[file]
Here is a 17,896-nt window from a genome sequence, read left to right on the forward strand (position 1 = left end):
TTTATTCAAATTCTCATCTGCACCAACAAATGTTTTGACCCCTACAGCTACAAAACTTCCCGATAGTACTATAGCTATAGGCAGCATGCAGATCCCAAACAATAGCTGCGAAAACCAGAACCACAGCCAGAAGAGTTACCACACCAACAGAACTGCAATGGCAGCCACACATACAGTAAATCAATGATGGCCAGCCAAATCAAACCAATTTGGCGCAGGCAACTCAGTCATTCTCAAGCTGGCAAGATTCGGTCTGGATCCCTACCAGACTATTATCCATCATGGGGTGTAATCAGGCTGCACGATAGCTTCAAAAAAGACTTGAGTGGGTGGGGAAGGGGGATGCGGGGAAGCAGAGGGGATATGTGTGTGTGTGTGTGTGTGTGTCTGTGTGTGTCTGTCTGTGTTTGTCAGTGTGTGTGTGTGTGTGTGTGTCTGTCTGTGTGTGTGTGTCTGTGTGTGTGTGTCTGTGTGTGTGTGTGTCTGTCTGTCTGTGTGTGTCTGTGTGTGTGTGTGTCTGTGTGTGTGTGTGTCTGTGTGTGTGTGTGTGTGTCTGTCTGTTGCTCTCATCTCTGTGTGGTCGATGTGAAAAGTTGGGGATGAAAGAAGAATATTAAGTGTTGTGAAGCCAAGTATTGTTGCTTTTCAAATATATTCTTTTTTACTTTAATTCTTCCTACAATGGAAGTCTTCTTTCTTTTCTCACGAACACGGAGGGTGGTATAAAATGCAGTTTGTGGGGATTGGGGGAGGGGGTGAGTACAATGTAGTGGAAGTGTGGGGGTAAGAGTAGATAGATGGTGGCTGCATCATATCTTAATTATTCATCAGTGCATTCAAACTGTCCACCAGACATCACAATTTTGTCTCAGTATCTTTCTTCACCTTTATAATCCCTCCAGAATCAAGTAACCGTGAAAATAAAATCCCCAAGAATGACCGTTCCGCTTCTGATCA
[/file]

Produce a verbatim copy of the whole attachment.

Here is a 17,896-nt window from a genome sequence, read left to right on the forward strand (position 1 = left end):
TTTATTCAAATTCTCATCTGCACCAACAAATGTTTTGACCCCTACAGCTACAAAACTTCCCGATAGTACTATAGCTATAGGCAGCATGCAGATCCCAAACAATAGCTGCGAAAACCAGAACCACAGCCAGAAGAGTTACCACACCAACAGAACTGCAATGGCAGCCACACATACAGTAAATCAATGATGGCCAGCCAAATCAAACCAATTTGGCGCAGGCAACTCAGTCATTCTCAAGCTGGCAAGATTCGGTCTGGATCCCTACCAGACTATTATCCATCATGGGGTGTAATCAGGCTGCACGATAGCTTCAAAAAAGACTTGAGTGGGTGGGGAAGGGGGATGCGGGGAAGCAGAGGGGATATGTGTGTGTGTGTGTGTGTGTGTCTGTGTGTGTCTGTCTGTGTTTGTCAGTGTGTGTGTGTGTGTGTGTGTCTGTCTGTGTGTGTGTGTCTGTGTGTGTGTGTCTGTGTGTGTGTGTGTCTGTCTGTCTGTGTGTGTCTGTGTGTGTGTGTGTCTGTGTGTGTGTGTGTCTGTGTGTGTGTGTGTGTGTCTGTCTGTTGCTCTCATCTCTGTGTGGTCGATGTGAAAAGTTGGGGATGAAAGAAGAATATTAAGTGTTGTGAAGCCAAGTATTGTTGCTTTTCAAATATATTCTTTTTTACTTTAATTCTTCCTACAATGGAAGTCTTCTTTCTTTTCTCACGAACACGGAGGGTGGTATAAAATGCAGTTTGTGGGGATTGGGGGAGGGGGTGAGTACAATGTAGTGGAAGTGTGGGGGTAAGAGTAGATAGATGGTGGCTGCATCATATCTTAATTATTCATCAGTGCATTCAAACTGTCCACCAGACATCACAATTTTGTCTCAGTATCTTTCTTCACCTTTATAATCCCTCCAGAATCAAGTAACCGTGAAAATAAAATCCCCAAGAATGACCGTTCCGCTTCTGATCA